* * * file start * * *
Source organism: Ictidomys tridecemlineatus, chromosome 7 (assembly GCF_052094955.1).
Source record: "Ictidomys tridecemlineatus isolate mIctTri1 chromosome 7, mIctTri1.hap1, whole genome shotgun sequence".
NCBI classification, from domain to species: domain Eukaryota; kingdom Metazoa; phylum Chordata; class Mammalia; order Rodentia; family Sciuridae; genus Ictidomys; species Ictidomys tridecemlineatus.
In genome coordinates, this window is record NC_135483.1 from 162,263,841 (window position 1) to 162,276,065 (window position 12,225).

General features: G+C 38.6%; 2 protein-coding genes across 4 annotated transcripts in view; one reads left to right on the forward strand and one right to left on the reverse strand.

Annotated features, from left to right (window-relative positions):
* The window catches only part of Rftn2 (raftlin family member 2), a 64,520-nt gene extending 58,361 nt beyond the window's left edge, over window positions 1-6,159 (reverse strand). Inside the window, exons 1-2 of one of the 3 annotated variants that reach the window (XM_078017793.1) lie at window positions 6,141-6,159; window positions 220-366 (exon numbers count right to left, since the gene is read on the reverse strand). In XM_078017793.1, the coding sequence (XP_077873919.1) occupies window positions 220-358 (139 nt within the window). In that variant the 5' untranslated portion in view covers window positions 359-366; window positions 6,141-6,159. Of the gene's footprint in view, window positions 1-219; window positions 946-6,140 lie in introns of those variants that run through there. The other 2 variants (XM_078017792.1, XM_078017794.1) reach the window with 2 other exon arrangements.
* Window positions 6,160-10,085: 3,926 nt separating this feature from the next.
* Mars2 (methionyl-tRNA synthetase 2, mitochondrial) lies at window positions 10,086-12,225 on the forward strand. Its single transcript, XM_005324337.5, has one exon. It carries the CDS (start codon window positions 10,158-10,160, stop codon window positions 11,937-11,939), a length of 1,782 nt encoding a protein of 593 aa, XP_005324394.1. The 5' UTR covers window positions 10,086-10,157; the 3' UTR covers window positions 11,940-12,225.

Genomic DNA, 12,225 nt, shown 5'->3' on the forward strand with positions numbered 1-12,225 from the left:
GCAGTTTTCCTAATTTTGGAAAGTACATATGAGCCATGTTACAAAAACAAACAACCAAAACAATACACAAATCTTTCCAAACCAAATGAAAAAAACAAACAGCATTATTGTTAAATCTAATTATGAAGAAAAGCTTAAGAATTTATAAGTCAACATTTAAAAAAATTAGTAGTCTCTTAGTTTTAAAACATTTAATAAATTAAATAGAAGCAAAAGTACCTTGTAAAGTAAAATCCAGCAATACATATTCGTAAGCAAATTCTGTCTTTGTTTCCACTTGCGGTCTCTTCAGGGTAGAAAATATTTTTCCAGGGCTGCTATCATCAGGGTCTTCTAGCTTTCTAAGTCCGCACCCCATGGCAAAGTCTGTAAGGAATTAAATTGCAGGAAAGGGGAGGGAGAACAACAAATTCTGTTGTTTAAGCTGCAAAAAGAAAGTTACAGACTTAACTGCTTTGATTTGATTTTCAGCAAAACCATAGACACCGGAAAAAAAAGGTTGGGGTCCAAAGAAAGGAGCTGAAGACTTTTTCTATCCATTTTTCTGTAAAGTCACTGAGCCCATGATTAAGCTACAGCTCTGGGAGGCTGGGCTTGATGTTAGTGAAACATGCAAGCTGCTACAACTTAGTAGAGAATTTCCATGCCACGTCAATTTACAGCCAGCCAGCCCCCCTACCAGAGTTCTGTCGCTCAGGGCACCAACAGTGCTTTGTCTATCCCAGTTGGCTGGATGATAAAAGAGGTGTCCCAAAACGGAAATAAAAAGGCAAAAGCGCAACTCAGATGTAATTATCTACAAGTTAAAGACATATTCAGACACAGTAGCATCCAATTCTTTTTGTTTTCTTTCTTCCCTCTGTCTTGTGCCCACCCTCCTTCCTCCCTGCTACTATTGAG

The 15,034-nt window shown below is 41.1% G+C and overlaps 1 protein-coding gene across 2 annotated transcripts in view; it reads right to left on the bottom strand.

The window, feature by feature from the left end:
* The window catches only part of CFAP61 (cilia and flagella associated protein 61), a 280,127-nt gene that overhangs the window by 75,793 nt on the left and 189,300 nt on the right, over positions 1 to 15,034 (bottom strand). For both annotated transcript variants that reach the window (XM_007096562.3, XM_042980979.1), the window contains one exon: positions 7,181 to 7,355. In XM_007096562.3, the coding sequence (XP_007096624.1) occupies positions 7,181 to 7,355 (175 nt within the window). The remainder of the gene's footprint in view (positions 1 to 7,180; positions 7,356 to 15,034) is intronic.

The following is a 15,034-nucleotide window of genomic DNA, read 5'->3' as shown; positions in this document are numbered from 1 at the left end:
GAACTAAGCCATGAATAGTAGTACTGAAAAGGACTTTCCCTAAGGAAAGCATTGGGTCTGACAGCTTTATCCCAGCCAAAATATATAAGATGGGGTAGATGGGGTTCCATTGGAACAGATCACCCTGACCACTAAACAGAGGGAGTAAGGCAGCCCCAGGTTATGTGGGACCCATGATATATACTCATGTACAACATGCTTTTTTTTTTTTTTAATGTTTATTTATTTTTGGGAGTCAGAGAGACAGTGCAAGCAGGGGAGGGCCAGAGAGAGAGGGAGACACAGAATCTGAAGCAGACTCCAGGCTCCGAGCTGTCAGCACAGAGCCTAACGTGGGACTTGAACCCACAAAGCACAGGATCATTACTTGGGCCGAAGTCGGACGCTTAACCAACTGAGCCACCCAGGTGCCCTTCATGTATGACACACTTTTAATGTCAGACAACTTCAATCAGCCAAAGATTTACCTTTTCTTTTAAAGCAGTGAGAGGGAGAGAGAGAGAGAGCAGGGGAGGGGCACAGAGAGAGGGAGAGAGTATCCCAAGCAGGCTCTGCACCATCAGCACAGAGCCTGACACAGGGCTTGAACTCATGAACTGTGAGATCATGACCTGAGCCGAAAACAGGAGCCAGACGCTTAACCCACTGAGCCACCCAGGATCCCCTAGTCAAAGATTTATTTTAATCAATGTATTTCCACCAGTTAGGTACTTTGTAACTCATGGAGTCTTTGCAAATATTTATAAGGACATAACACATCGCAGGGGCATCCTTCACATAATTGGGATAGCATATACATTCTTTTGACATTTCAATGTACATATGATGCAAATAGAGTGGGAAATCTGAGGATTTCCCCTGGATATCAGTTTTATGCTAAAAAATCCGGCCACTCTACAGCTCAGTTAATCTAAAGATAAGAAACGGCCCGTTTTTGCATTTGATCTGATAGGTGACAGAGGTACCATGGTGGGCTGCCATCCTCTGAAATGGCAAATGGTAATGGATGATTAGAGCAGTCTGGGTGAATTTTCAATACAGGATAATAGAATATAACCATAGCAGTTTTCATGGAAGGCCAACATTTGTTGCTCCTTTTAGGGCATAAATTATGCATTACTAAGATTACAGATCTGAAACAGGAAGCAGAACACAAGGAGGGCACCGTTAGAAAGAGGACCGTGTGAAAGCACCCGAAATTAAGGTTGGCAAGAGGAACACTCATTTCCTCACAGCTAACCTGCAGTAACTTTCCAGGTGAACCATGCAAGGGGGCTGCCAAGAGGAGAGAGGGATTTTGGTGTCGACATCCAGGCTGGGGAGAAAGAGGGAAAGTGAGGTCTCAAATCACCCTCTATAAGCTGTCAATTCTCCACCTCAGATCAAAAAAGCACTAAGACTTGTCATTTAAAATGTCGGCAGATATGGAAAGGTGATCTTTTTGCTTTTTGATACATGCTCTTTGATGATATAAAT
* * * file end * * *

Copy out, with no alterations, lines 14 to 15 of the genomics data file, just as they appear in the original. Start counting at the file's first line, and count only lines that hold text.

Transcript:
* The window catches only part of CFAP61 (cilia and flagella associated protein 61), a 280,127-nt gene that overhangs the window by 75,793 nt on the left and 189,300 nt on the right, over positions 1 to 15,034 (bottom strand). For both annotated transcript variants that reach the window (XM_007096562.3, XM_042980979.1), the window contains one exon: positions 7,181 to 7,355. In XM_007096562.3, the coding sequence (XP_007096624.1) occupies positions 7,181 to 7,355 (175 nt within the window). The remainder of the gene's footprint in view (positions 1 to 7,180; positions 7,356 to 15,034) is intronic.

The following is a 15,034-nucleotide window of genomic DNA, read 5'->3' as shown; positions in this document are numbered from 1 at the left end: